The US envoy says relations with South Korea will stay sturdy below Biden

4/4

© Reuters. Deputy Secretary of State Stephen Biegun speaks with South Korean Deputy Secretary of State Choi Jong-kun during his meeting at the State Department in Seoul

2/4

From Sangmi Cha

SEOUL (Reuters) – A senior US envoy said Wednesday that the confidence and alliance between Washington and Seoul will remain strong regardless of the upcoming change of government, the South Korean State Department said.

The remarks came when US Secretary of State Stephen Biegun, who led unsuccessful efforts to turn US President Donald Trump’s personal contact with North Korea into progress in denuclearization talks, met with South Korean Deputy Secretary of State Choi Jong-kun.

Choi asked Biegun to play a bridging role in ensuring that the successes the two allies have achieved together move forward before President-elect Joe Biden takes office next month.

Choi said the two allies had made significant achievements over the past three years under South Korean President Moon Jae-in in building peace on the Korean peninsula, working together on COVID-19 responses, and relocating U.S. military facilities in South Korea .

Neither side publicly mentioned an ongoing multi-billion dollar dispute between the two allies over how much Seoul should pay to keep the roughly 28,500 US troops on the peninsula.

Biegun also met with South Korea’s chief negotiator Lee Do-hoon to discuss North Korea’s denuclearization problems, the US embassy in Seoul said in a Twitter post.

Biegun is also due to meet a number of South Korean officials, including the Foreign Minister and the Unification Minister who manages relations with North Korea.

The visit could be the last for Biegun in his current role after Trump lost his offer for re-election to Democratic challenger Biden, who will take office in January.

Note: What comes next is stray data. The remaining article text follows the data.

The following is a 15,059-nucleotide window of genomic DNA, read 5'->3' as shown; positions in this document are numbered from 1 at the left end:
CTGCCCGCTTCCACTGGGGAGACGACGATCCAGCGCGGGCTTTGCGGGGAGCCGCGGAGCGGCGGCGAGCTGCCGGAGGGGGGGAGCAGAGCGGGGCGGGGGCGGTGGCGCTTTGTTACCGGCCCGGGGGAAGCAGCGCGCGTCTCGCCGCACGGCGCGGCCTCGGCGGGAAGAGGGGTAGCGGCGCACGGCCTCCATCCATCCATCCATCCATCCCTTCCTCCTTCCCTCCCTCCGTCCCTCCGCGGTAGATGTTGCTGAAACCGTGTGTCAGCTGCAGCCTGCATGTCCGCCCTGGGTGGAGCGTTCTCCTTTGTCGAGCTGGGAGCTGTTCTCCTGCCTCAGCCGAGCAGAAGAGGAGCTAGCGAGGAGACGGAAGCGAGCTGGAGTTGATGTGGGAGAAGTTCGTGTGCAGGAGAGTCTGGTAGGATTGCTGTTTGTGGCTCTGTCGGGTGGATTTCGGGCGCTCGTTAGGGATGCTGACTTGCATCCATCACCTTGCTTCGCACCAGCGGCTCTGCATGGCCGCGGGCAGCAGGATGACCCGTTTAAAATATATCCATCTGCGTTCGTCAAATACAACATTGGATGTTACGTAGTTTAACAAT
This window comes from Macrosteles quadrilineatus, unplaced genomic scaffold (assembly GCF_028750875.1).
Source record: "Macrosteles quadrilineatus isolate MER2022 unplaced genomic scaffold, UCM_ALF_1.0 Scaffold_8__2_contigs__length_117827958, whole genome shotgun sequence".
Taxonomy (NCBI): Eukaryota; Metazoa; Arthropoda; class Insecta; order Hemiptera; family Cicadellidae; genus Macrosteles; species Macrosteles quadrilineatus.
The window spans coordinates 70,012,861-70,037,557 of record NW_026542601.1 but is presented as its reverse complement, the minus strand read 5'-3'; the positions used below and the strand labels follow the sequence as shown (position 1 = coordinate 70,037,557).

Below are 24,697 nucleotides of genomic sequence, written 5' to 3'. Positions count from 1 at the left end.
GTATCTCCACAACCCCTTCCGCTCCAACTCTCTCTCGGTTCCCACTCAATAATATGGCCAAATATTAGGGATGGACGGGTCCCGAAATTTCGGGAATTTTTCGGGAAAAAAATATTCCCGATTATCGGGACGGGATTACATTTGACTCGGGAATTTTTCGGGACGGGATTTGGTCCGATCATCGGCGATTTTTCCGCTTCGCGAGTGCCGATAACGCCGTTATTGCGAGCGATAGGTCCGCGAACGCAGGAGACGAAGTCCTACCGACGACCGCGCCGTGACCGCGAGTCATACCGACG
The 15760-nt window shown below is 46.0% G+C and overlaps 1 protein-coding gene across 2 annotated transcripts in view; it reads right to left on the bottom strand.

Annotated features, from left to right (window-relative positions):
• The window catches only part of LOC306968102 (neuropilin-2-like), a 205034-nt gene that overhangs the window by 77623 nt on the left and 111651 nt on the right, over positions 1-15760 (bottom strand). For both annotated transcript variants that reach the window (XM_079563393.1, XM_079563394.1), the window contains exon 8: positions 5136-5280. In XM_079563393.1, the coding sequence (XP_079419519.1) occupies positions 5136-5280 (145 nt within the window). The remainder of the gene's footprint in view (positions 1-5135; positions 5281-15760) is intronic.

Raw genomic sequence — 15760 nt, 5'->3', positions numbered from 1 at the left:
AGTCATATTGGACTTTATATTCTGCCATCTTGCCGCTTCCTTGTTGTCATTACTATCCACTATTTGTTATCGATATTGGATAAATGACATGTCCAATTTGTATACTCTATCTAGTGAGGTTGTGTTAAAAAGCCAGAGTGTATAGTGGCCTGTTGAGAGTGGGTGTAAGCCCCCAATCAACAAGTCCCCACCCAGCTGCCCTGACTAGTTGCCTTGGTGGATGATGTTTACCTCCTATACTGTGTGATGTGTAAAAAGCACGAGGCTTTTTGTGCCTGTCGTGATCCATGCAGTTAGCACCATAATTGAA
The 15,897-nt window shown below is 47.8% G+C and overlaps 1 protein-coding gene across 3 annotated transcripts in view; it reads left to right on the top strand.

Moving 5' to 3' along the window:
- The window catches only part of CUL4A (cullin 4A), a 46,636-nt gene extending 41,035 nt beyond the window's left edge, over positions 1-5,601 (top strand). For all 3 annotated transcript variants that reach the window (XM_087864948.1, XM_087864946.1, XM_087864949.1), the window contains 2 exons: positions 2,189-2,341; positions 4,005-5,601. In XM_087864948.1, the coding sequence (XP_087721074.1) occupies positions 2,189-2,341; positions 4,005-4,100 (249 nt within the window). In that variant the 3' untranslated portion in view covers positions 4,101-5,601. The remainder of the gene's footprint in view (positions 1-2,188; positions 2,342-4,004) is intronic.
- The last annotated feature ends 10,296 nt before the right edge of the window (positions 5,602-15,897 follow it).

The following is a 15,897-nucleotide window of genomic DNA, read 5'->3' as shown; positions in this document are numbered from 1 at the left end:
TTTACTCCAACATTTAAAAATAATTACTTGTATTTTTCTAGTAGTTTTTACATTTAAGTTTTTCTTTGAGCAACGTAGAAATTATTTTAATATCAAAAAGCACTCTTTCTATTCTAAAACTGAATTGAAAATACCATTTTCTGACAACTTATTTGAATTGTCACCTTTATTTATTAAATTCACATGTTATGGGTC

While Biegun has said he is ready for discussion anytime, North Korea says it will not return to the negotiating table until the United States drops its hostile policies.

The visit comes after North Korea cracked down on South Korean Foreign Minister Kang Kyung-wha for expressing doubts about her claim that there were no coronavirus outbreaks there and warned of consequences for her “cheeky” comment.

Disclaimer: Fusion Media would like to remind you that the information contained on this website is not necessarily real-time or accurate. All CFDs (stocks, indices, futures) and forex prices are not provided by exchanges, but by market makers. Therefore, prices may not be accurate and may differ from the actual market price. This means that the prices are indicative and not suitable for trading purposes. Therefore, Fusion Media is not responsible for any trading loss you may incur as a result of using this information.

Fusion Media or anyone involved with Fusion Media assumes no liability for any loss or damage caused by reliance on the information contained on this website, such as data, offers, charts and buy / sell signals. Please be fully informed about the risks and costs associated with trading in the financial markets. This is one of the riskiest forms of investment possible.

Comments are closed.